A government initiative to promote conservation and build climate resilience, the GREEN Meghalaya scheme is based on the payment for ecosystems model (PES). This article introduces the PES model and poses inquiries about its operation and implementation, especially against the changing landscape of forest conservation in India.
In the three decades since the first Conference of Parties, COP 1, raised alarm about cutting carbon emissions, the world has devised many creative solutions to address environmental degradation and combat climate change. The most effective solutions integrate tackling the intractable problems of livelihood insecurity and poverty reduction by promoting conservation and building climate resilience.
One such attempt is the Government of Meghalaya’s Grassroot level Response towards Ecosystem Enhancement and Nurturing (GREEN) Meghalaya Scheme. GREEN Meghalaya is based on the payment for ecosystems model (PES) devised by environmental economists, in which the beneficiaries or users of an ecosystem service make payments to the providers of that service.With the aim of reducing forest dependency and promoting conservation, the Meghalaya government supports villages, communities, clans, or individuals who commit to conserving and protecting natural forests for a minimum period of 30 years. They do so by awarding a minimum of INR 8,000 per hectare per year to individual or community/clan owners of non-commercial, natural forest that is at least two hectares in size. The compensation can be used towards specified activities such as demarcating the forest boundary, undertaking forest fire prevention activities, preparing a forest management plan, and composting, amongst others. As per the PES model, then, the ecosystem service sought here is forest conservation, its providers are individuals or community/clans, and the user is the Meghalaya Basin Management Agency (MBMA), a body keen to limit the commercialisation of forests as a way to combat deforestation.
In 2013, the REDD+ framework — “Reducing emissions from deforestation and forest degradation in developing countries” — was adopted at COP 19. In the decade since, the world has seen a proliferation of PES schemes worldwide. As a market-based solution, PES can develop in one of two ways: either at least one set of stakeholders recognises a noticeable depletion in resources, leading to true demand; or a particular aim is identified, usually in relation to protection or management of national resources and a PES system is introduced to create a market for the service. By paying the providers of a service, PES creates a new source of income for land management, restoration, conservation, and sustainable-use activities. According to the United Nations Environment Programme, this creates the potential to promote sustainable ecosystem management.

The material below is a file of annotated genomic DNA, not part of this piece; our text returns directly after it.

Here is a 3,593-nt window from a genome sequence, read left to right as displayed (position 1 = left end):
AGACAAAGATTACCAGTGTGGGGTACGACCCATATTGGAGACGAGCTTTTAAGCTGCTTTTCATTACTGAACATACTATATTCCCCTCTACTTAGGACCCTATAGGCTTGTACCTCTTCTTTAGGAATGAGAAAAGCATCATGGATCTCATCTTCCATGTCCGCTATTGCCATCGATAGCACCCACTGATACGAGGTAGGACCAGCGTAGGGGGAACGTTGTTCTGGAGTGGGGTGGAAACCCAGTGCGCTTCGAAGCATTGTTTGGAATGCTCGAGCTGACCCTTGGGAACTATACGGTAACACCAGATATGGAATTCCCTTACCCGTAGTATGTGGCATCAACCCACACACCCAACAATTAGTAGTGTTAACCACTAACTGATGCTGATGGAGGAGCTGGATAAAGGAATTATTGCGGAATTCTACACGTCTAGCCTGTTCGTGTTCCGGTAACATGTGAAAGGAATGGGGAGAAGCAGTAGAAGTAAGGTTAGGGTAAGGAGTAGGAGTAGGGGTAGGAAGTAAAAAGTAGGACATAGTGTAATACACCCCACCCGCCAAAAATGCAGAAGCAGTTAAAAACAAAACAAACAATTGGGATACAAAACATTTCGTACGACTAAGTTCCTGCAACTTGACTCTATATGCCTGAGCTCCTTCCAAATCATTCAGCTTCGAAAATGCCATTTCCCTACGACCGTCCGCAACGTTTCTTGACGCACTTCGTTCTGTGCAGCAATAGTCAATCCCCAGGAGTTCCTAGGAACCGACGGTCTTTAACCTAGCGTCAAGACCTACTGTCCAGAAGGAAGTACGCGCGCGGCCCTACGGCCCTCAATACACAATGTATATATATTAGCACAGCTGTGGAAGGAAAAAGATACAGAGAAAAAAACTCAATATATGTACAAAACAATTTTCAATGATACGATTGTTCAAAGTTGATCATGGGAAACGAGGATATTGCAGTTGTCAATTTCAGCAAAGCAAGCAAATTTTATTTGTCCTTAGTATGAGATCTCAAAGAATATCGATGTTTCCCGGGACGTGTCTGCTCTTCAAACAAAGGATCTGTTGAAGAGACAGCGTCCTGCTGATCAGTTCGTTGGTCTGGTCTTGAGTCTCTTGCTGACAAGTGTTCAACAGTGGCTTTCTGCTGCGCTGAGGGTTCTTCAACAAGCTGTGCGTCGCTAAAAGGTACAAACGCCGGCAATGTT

In the nearly two years since GREEN Meghalaya’s launch, several rounds of payments have been made to individuals and community/clans, but the scheme’s impact on forest conservation remains yet unknown. Assessing this is crucial as scholars of biodiversity conservation and climate adaptation argue that while paying environmental managers can incentivise ecosystem management, PES presents three notable problems. One, it runs the risk of reducing a complex ecosystem to a single service which has serious technical difficulties and ethical implications on the way humans relate to, perceive, and preserve nature. Second, assigning a single economic value to nature’s services commodifies and oversimplifies ecological relations, making these ecosystem services, which are otherwise just ways an ecosystem functions, into tradeable commodities. Third, PES programs implemented by bureaucratic institutions in places such as Meghalaya, where parallel community institutions exist, run the risk of creating fissures between different governance systems. For instance, in Mexico, where PES initiatives only recognised forms of de jure land tenure in their targeting strategy, the exclusion of de facto owners of forest land undermined community ownership of forests and prioritised private ownership of a community-pool resource.
But while challenges exist, it is possible they do not hinder the successful adoption and implementation of GREEN Meghalaya. That the scheme acknowledges and prioritises communally owned forest land and permits minor forest produce collection are promising signs. But given that the landscape of forest conservation in India has rapidly shifted in favour of plantations and commercialised forestry, and weakened safeguards as a result of the Forest Conservation (Amendment) Act 2023, GREEN Meghalaya and PES must be closely studied. Because one thing is abundantly clear: forests stand as the final frontier between a biodiverse and climatically stable planet and complete environmental catastrophe.